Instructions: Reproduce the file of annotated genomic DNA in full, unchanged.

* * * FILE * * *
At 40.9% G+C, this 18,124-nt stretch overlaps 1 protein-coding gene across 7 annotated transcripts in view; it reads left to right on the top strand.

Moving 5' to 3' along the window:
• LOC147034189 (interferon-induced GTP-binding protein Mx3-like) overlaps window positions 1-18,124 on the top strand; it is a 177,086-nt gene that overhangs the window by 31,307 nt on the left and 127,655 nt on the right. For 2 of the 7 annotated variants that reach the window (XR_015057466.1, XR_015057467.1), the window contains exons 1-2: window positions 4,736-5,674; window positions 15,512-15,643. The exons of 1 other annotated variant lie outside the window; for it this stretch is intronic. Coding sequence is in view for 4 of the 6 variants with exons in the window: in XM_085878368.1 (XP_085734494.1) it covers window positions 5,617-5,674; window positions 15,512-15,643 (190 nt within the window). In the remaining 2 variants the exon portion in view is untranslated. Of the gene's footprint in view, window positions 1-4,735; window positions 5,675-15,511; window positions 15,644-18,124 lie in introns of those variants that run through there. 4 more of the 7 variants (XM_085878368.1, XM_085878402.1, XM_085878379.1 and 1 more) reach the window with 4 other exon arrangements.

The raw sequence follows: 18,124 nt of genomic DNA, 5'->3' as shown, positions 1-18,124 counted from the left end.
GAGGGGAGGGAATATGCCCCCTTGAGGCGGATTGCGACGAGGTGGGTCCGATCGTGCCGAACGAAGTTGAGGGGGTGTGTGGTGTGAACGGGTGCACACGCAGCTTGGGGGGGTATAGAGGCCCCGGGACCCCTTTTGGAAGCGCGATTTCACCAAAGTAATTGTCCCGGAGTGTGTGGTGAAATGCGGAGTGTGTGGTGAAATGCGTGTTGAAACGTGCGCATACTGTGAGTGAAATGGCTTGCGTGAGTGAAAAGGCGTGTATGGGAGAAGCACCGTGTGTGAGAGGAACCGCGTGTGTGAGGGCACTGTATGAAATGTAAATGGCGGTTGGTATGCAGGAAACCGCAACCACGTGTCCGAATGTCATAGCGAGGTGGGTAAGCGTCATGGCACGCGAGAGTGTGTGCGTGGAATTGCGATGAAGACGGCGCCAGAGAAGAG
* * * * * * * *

At 40.9% G+C, this 18,124-nt stretch overlaps 1 protein-coding gene across 7 annotated transcripts in view; it reads left to right on the top strand.

Moving 5' to 3' along the window:
• LOC147034189 (interferon-induced GTP-binding protein Mx3-like) overlaps window positions 1-18,124 on the top strand; it is a 177,086-nt gene that overhangs the window by 31,307 nt on the left and 127,655 nt on the right. For 2 of the 7 annotated variants that reach the window (XR_015057466.1, XR_015057467.1), the window contains exons 1-2: window positions 4,736-5,674; window positions 15,512-15,643. The exons of 1 other annotated variant lie outside the window; for it this stretch is intronic. Coding sequence is in view for 4 of the 6 variants with exons in the window: in XM_085878368.1 (XP_085734494.1) it covers window positions 5,617-5,674; window positions 15,512-15,643 (190 nt within the window). In the remaining 2 variants the exon portion in view is untranslated. Of the gene's footprint in view, window positions 1-4,735; window positions 5,675-15,511; window positions 15,644-18,124 lie in introns of those variants that run through there. 4 more of the 7 variants (XM_085878368.1, XM_085878402.1, XM_085878379.1 and 1 more) reach the window with 4 other exon arrangements.

The raw sequence follows: 18,124 nt of genomic DNA, 5'->3' as shown, positions 1-18,124 counted from the left end.
GAGGGGAGGGAATATGCCCCCTTGAGGCGGATTGCGACGAGGTGGGTCCGATCGTGCCGAACGAAGTTGAGGGGGTGTGTGGTGTGAACGGGTGCACACGCAGCTTGGGGGGGTATAGAGGCCCCGGGACCCCTTTTGGAAGCGCGATTTCACCAAAGTAATTGTCCCGGAGTGTGTGGTGAAATGCGGAGTGTGTGGTGAAATGCGTGTTGAAACGTGCGCATACTGTGAGTGAAATGGCTTGCGTGAGTGAAAAGGCGTGTATGGGAGAAGCACCGTGTGTGAGAGGAACCGCGTGTGTGAGGGCACTGTATGAAATGTAAATGGCGGTTGGTATGCAGGAAACCGCAACCACGTGTCCGAATGTCATAGCGAGGTGGGTAAGCGTCATGGCACGCGAGAGTGTGTGCGTGGAATTGCGATGAAGACGGCGCCAGAGAAGAG